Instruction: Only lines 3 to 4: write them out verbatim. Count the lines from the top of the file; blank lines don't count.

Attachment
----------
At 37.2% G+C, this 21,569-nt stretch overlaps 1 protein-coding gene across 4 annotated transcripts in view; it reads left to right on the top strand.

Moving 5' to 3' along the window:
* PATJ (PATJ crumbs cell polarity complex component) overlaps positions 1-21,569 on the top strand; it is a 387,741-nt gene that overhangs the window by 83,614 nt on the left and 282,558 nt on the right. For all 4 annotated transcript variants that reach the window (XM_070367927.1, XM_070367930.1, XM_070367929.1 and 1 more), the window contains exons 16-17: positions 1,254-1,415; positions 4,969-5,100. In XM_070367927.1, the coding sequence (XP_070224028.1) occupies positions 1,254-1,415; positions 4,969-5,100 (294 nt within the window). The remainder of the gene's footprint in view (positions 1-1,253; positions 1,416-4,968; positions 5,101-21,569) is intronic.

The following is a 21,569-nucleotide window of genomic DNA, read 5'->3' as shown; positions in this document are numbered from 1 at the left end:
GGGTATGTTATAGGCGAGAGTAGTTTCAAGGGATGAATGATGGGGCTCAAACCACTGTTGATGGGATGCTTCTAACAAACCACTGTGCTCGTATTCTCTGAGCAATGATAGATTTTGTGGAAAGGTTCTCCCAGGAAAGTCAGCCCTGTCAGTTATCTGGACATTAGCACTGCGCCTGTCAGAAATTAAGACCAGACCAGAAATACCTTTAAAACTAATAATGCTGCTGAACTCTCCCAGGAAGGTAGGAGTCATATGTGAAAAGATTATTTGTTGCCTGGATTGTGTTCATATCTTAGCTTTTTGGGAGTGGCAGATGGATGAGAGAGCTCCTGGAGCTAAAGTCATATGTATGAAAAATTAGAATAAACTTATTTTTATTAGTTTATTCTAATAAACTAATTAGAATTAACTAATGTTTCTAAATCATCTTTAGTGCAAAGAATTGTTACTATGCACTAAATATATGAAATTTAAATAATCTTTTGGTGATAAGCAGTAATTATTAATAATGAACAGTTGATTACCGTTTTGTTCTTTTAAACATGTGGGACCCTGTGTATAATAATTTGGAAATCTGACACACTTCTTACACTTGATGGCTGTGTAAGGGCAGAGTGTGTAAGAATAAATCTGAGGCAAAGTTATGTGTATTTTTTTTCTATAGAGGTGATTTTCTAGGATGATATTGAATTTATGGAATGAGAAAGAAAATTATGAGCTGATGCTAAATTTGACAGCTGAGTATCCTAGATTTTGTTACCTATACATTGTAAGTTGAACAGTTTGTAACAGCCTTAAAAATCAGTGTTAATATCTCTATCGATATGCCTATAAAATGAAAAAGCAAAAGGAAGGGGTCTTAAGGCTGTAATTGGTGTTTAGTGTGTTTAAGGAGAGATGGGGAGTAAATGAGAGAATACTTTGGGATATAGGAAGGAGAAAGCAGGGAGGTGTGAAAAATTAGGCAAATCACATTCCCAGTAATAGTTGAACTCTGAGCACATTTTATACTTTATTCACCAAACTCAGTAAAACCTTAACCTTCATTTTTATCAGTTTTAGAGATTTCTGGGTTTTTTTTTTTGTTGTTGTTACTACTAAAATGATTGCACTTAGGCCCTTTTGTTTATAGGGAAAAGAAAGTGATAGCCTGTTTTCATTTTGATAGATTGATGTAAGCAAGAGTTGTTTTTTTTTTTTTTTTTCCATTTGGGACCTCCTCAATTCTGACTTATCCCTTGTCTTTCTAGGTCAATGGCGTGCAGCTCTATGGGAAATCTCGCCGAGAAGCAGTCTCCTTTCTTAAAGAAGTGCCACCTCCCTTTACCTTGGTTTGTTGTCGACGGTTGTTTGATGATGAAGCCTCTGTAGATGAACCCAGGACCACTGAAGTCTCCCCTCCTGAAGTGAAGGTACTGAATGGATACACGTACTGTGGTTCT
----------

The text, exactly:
* PATJ (PATJ crumbs cell polarity complex component) overlaps positions 1-21,569 on the top strand; it is a 387,741-nt gene that overhangs the window by 83,614 nt on the left and 282,558 nt on the right. For all 4 annotated transcript variants that reach the window (XM_070367927.1, XM_070367930.1, XM_070367929.1 and 1 more), the window contains exons 16-17: positions 1,254-1,415; positions 4,969-5,100. In XM_070367927.1, the coding sequence (XP_070224028.1) occupies positions 1,254-1,415; positions 4,969-5,100 (294 nt within the window). The remainder of the gene's footprint in view (positions 1-1,253; positions 1,416-4,968; positions 5,101-21,569) is intronic.

The following is a 21,569-nucleotide window of genomic DNA, read 5'->3' as shown; positions in this document are numbered from 1 at the left end: